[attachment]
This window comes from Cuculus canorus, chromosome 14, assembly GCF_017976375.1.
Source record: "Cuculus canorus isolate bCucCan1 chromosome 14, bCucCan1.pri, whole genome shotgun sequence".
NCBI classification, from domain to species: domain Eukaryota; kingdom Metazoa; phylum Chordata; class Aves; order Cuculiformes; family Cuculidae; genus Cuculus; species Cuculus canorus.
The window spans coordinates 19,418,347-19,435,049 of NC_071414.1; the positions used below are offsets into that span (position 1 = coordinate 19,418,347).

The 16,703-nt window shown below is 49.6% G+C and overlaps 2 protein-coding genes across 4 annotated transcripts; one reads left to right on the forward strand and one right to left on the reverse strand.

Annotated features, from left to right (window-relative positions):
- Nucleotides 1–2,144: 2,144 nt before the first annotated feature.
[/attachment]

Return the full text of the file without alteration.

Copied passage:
This window comes from Cuculus canorus, chromosome 14, assembly GCF_017976375.1.
Source record: "Cuculus canorus isolate bCucCan1 chromosome 14, bCucCan1.pri, whole genome shotgun sequence".
NCBI classification, from domain to species: domain Eukaryota; kingdom Metazoa; phylum Chordata; class Aves; order Cuculiformes; family Cuculidae; genus Cuculus; species Cuculus canorus.
The window spans coordinates 19,418,347-19,435,049 of NC_071414.1; the positions used below are offsets into that span (position 1 = coordinate 19,418,347).

The 16,703-nt window shown below is 49.6% G+C and overlaps 2 protein-coding genes across 4 annotated transcripts; one reads left to right on the forward strand and one right to left on the reverse strand.

Annotated features, from left to right (window-relative positions):
- Nucleotides 1–2,144: 2,144 nt before the first annotated feature.